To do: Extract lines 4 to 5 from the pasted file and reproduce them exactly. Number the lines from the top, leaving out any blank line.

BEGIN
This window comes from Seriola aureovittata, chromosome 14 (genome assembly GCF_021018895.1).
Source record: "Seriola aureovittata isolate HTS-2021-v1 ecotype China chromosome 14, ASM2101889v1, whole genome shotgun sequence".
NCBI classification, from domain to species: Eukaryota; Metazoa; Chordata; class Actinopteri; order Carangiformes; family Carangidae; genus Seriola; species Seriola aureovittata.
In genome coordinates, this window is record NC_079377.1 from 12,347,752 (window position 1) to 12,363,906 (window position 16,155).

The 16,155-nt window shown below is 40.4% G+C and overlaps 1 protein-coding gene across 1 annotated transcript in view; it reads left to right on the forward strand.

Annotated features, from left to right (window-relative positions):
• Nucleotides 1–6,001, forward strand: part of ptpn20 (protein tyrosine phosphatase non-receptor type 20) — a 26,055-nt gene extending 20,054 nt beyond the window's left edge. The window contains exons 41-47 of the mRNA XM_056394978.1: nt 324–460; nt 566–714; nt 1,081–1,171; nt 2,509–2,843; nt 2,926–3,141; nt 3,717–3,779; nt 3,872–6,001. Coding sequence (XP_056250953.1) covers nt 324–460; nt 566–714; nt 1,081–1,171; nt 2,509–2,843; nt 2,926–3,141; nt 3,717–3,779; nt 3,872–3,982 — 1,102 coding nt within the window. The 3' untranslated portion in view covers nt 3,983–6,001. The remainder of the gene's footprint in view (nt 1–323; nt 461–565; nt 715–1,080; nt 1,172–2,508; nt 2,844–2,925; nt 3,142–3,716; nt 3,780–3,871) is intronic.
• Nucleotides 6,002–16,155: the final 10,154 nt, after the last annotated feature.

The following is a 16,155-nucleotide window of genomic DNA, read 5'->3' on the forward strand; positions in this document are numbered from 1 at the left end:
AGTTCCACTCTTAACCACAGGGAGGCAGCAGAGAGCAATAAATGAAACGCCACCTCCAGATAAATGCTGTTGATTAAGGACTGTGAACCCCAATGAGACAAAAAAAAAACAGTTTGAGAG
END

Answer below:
In genome coordinates, this window is record NC_079377.1 from 12,347,752 (window position 1) to 12,363,906 (window position 16,155).

The 16,155-nt window shown below is 40.4% G+C and overlaps 1 protein-coding gene across 1 annotated transcript in view; it reads left to right on the forward strand.